Cast glass waka
above:cast glass canoe
by Shona Firman,
New Zealand

If you are looking for
cast glass there
is always some for sale
on eBay. See what there
is just now - click
Cast glass

Cast Glass: from the Glass Encyclopedia and Glass Museum
featuring the cast glass of Shona Firman

Cast Glass: A short explanation
The techniques for making Cast Glass involve creating a paste from powdered glass and colouring agents and filling a fire-proof mould with this paste then firing it in a furnace to melt the glass.

The technique was known in ancient Rome and Egypt, but in the art nouveau period (very early 1900s) it was called Pate de Verre and developed to a very high artistic level by such French artists as Gabriel Argy-Rousseau, Henry and Jean Cros, Albert Dammouse, Francois Decorchemont, Amalric Walter, Emile Galle and Georges Despret. These artists put the coloured glass paste into the mould using a paint brush or similar tool, first filling the sections which would eventually stand out in relief. The background of different colours was then added to a thickness of several millimetres and the centre of the mould filled in some way to prevent the paste from slumping. Argy-Rousseau filled the centre with powdered asbestos. For both cast glass and pate de verre, the filled mould is fired to melt the glass paste and fuse it into a single piece, and then allowed to cool very slowly to anneal the glass.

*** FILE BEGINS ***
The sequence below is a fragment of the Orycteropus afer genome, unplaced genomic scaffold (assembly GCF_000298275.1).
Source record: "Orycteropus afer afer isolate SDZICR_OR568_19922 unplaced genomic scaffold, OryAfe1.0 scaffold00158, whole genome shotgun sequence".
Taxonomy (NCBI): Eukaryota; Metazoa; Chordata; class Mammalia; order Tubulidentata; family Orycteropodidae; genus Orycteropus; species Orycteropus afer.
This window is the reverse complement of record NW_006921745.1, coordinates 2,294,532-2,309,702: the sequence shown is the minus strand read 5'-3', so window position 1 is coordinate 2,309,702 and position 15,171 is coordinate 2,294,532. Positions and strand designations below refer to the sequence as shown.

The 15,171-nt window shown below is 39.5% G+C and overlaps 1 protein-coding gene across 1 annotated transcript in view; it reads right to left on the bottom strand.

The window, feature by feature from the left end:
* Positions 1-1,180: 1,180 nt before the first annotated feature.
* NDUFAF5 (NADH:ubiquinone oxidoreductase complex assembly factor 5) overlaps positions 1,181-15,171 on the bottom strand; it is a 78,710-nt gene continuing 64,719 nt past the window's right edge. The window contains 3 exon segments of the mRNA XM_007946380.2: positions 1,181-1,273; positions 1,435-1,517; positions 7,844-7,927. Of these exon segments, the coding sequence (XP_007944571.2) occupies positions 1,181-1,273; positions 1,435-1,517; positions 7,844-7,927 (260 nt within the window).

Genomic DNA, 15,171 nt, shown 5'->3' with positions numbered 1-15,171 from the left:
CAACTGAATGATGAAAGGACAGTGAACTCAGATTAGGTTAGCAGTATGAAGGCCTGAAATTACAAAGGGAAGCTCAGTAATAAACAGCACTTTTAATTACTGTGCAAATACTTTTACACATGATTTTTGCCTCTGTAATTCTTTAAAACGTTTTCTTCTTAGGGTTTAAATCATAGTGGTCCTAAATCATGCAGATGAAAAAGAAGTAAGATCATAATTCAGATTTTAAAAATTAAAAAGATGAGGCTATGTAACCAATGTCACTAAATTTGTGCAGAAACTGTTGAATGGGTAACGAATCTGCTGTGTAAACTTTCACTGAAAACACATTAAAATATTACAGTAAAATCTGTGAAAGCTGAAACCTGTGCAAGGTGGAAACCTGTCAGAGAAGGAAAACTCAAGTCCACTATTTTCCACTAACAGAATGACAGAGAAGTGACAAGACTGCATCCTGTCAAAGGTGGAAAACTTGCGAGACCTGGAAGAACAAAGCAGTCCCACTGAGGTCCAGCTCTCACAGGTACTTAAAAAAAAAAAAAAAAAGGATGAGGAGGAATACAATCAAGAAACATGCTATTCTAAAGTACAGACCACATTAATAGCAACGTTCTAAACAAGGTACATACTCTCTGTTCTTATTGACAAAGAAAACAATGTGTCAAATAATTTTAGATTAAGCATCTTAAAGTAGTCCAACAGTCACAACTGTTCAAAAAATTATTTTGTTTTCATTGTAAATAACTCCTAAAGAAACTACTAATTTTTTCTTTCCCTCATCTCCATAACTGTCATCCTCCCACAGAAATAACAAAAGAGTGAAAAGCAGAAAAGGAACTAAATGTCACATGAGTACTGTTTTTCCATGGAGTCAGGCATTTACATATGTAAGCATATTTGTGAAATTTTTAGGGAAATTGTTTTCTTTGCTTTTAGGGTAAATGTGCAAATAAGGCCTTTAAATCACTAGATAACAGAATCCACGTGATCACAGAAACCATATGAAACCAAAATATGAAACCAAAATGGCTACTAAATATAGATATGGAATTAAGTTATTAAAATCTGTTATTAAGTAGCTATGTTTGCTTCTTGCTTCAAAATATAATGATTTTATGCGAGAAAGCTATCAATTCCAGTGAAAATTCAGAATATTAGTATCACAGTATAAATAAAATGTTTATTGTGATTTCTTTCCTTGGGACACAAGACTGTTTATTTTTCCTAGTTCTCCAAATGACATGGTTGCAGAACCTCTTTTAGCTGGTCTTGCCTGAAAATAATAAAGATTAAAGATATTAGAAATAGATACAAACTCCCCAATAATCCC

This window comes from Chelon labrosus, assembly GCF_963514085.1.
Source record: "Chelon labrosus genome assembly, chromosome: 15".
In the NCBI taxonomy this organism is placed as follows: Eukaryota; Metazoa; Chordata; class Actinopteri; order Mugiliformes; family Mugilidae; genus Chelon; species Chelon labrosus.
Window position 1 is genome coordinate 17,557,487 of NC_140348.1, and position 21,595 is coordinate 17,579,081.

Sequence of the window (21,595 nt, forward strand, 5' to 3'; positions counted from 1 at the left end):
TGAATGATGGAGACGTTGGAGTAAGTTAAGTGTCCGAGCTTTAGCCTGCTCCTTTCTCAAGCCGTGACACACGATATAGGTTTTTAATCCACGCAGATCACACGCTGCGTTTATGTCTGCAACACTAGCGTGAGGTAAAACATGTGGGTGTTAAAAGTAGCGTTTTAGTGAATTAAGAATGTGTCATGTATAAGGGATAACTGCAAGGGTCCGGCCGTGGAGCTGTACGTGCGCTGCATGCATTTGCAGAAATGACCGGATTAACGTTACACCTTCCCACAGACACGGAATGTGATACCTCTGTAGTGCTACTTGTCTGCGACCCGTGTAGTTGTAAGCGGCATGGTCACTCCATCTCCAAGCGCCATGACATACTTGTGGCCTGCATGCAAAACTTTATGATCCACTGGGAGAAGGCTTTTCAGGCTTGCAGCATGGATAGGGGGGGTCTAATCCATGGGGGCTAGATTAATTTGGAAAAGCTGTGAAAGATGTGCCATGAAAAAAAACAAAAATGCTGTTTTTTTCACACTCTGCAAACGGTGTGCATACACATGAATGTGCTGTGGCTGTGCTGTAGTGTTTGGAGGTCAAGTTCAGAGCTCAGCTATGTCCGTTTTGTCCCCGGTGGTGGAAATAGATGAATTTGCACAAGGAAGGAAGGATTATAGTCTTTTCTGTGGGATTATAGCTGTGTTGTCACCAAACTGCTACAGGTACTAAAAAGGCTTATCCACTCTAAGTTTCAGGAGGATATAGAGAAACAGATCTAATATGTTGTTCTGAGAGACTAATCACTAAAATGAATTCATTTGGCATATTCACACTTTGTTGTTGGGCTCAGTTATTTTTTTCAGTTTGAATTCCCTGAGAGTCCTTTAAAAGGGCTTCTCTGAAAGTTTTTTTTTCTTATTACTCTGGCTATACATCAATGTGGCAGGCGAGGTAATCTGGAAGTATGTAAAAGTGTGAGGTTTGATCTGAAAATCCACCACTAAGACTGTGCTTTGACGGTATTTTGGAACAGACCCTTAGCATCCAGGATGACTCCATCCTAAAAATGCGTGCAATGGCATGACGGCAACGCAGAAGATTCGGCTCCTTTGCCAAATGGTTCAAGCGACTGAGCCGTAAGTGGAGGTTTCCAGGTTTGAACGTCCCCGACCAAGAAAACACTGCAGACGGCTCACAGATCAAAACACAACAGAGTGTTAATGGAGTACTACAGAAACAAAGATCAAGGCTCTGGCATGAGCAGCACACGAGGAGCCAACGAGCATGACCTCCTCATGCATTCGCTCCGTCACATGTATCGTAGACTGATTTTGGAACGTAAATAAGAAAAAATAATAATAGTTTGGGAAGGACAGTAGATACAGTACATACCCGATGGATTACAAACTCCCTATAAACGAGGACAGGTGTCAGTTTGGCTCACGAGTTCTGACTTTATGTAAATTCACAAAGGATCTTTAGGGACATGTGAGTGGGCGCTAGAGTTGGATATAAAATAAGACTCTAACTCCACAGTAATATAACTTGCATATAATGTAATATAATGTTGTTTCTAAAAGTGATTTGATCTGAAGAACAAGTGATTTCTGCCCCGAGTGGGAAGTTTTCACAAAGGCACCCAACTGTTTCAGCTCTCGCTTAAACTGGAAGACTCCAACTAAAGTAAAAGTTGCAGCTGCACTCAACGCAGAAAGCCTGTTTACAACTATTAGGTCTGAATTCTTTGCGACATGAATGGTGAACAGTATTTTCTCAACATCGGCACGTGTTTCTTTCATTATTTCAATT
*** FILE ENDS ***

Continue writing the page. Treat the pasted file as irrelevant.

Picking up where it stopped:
Some of today's glass artists incorporate computer controls and thermocouples (for measuring high temperatures) in the mould itself, giving them very precise control over the heating and cooling of the glass to avoid damage during the process. These techniques were first developed for making cast glass lenses and mirrors for huge telescopes. When the glass has cooled the mould is removed either by pulling apart the separate pieces or by lifting out the glass object (only possible with certain shapes) or by destroying the mould to release the glass. Further work on the glass, such as polishing or engraving or decorating is then undertaken.

Making cast glass is a slow process requiring a large amount of skilled craftswork. Experience and knowledge is needed to avoid bubbles, cloudiness, and cracking during annealing (cooling). Many cast glass sculptures are solid and quite large. Even a small piece 10cm thick can take a month of carefully controlled cooling to ensure it does not crack, and at 20cm thickness the time required to cool safely will be about four months. It was not until after the 2nd World War that techniques were developed for making very large sculptures using cast glass. Stanislav Libensky and Jaroslava Brychtova were the leaders in this development, but their work in communist Czechoslovakia was not widely disseminated in the West until the Czech Republic was set up and greater freedom allowed. Methods of working with cast glass were also developed in the USA, notably by Howard Ben Tre, in the UK by Colin Reid and others, and in New Zealand by Ann Robinson. Today cast glass is some of the most magnificent and skilfull glass produced.

It has been said that New Zealand has developed its own "Silicon Valley" of cast glass artists. Led originally by Ann Robinson who has been casting glass since the early 1980s, there are a growing number of glass artists in New Zealand who specialise in Cast Glass. Shona Firman, whose symbolic tribal canoe is shown above left; Emma Cambden, Greg Smith, and many others have acheived international recognition and awards for their work. One reason for the success of these cast glass artists has been the work of Gaffer Glass in New Zealand, in preparing and supplying suitable glass for casting. Further down this page you will find the story of Shona Firman and examples of her beautiful cast glass.